‘My Shadow is Pink’ is a new book for 3+ year olds. Cleverly written in rhyme with engaging artwork, a little boy describes being ‘angry and sad’ because he says the things he likes – “ponies, books, pink toys, princesses and fairies” are “not for boys”.
The ‘happy ending’ in the story is when his dad puts on a dress, tells his son to do the same and “get back to school…”.
The stereotyping in this book is breathtakingly offensive, but more importantly, the message it sends to young children is confusing and potentially dangerous.
Evidence that children are being confused by early, and constant, exposure to gender neutral messaging is not hard to find. In Australia children as young as 4 years old have been assisted to change their gender. Director of the Gender Service at the Royal Children’s Hospital Melbourne, Associate Professor Michelle Telfer, says she sees 2 or 3 year olds “who verbalise very clearly how they feel about their gender”.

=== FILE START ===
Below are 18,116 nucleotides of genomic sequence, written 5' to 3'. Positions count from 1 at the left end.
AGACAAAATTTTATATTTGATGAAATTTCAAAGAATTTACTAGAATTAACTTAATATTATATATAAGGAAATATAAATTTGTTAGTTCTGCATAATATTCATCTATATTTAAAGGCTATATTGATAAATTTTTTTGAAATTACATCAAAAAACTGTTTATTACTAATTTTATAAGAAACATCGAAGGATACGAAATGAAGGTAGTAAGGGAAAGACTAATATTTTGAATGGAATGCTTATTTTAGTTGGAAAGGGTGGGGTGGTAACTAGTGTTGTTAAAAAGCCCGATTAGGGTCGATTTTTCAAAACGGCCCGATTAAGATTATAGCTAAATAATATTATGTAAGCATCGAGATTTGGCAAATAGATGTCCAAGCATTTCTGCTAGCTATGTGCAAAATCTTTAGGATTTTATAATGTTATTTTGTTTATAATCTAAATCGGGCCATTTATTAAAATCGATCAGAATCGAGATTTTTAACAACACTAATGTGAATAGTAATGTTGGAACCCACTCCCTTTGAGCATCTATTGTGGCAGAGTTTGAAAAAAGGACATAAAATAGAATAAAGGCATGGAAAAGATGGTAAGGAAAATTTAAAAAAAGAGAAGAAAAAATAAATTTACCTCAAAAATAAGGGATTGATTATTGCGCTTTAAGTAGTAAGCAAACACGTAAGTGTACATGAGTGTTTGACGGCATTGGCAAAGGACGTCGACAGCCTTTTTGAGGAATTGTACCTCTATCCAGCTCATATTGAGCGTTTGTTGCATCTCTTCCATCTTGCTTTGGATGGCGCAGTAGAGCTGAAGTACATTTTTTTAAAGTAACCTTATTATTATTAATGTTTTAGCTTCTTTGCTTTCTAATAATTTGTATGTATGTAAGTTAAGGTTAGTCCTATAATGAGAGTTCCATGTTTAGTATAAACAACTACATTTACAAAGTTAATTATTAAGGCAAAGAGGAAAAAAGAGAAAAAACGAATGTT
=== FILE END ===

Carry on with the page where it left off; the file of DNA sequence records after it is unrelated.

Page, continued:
Books such as “My Shadow is Pink” and “The Gender Fairy” encourage impressionable children as young as 3 and 4 to consider, and even explore, changing gender. It’s infuriating. A little girl who likes to climb trees and play soccer is not a tomboy – she’s a little girl who likes to climb trees and play soccer. And a little boy who likes ponies and books, is a boy who likes ponies and books. That doesn’t translate to him wearing a dress to school.
ACL’s Qld and NT State Director, Wendy Francis, has published children’s books that encourage little boys and girls in the knowledge that they are made in the image of God exactly as they were meant to be. If you’re interested in finding out more about her books, you can contact her at [email protected].